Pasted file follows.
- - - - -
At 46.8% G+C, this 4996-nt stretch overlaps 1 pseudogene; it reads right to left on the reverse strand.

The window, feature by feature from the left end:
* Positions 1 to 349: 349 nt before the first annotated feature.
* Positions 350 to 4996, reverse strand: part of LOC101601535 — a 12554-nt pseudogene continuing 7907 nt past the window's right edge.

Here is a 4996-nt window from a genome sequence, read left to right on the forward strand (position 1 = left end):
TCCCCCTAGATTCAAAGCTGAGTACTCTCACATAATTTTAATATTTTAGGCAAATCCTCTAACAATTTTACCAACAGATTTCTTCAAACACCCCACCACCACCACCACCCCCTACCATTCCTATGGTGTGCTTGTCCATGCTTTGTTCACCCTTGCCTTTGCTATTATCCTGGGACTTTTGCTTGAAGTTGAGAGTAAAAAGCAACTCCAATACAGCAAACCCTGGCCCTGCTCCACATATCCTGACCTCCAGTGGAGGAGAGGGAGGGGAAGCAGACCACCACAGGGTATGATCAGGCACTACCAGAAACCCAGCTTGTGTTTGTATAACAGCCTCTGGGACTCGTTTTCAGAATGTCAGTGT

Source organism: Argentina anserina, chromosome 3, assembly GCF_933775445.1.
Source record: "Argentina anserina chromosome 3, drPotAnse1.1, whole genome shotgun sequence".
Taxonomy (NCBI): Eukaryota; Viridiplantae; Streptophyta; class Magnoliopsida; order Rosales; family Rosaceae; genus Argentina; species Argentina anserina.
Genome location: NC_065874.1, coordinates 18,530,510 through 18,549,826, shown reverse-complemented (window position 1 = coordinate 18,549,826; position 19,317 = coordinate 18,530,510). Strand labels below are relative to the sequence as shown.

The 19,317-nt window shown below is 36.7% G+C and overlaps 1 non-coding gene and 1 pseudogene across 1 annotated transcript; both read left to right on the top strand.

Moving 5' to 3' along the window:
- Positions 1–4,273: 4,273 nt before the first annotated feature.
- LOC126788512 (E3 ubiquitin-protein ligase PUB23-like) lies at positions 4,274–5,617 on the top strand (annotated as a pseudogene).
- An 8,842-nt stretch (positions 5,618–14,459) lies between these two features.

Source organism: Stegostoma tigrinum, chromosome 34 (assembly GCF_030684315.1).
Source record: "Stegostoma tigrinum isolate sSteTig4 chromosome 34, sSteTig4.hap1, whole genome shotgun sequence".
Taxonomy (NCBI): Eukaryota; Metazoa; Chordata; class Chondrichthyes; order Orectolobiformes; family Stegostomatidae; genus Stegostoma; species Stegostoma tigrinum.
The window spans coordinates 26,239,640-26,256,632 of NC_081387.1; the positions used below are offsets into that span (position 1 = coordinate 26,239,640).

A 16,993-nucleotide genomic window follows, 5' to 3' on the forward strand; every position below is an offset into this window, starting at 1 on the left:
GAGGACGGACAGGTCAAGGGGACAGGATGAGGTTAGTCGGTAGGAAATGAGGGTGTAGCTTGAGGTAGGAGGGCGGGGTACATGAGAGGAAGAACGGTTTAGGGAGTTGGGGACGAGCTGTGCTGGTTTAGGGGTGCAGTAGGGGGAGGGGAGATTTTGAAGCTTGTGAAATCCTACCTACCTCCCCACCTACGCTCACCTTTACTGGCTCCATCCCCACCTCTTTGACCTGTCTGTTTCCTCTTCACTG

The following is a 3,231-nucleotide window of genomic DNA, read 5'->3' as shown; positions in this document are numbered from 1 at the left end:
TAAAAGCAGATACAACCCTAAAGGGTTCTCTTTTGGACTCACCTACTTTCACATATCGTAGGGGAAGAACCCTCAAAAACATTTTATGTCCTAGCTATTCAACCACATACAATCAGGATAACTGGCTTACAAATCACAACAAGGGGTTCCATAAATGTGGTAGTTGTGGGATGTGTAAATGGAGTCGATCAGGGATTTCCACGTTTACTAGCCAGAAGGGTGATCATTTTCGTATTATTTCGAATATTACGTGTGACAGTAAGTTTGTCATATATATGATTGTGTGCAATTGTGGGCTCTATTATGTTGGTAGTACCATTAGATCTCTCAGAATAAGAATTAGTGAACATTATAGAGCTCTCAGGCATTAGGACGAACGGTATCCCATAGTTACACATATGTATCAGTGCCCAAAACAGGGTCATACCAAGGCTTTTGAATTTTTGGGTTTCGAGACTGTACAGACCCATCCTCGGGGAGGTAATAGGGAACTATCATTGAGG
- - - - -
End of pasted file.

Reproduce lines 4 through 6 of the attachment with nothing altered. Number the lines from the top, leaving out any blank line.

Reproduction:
* Positions 350 to 4996, reverse strand: part of LOC101601535 — a 12554-nt pseudogene continuing 7907 nt past the window's right edge.

Here is a 4996-nt window from a genome sequence, read left to right on the forward strand (position 1 = left end):
TCCCCCTAGATTCAAAGCTGAGTACTCTCACATAATTTTAATATTTTAGGCAAATCCTCTAACAATTTTACCAACAGATTTCTTCAAACACCCCACCACCACCACCACCCCCTACCATTCCTATGGTGTGCTTGTCCATGCTTTGTTCACCCTTGCCTTTGCTATTATCCTGGGACTTTTGCTTGAAGTTGAGAGTAAAAAGCAACTCCAATACAGCAAACCCTGGCCCTGCTCCACATATCCTGACCTCCAGTGGAGGAGAGGGAGGGGAAGCAGACCACCACAGGGTATGATCAGGCACTACCAGAAACCCAGCTTGTGTTTGTATAACAGCCTCTGGGACTCGTTTTCAGAATGTCAGTGT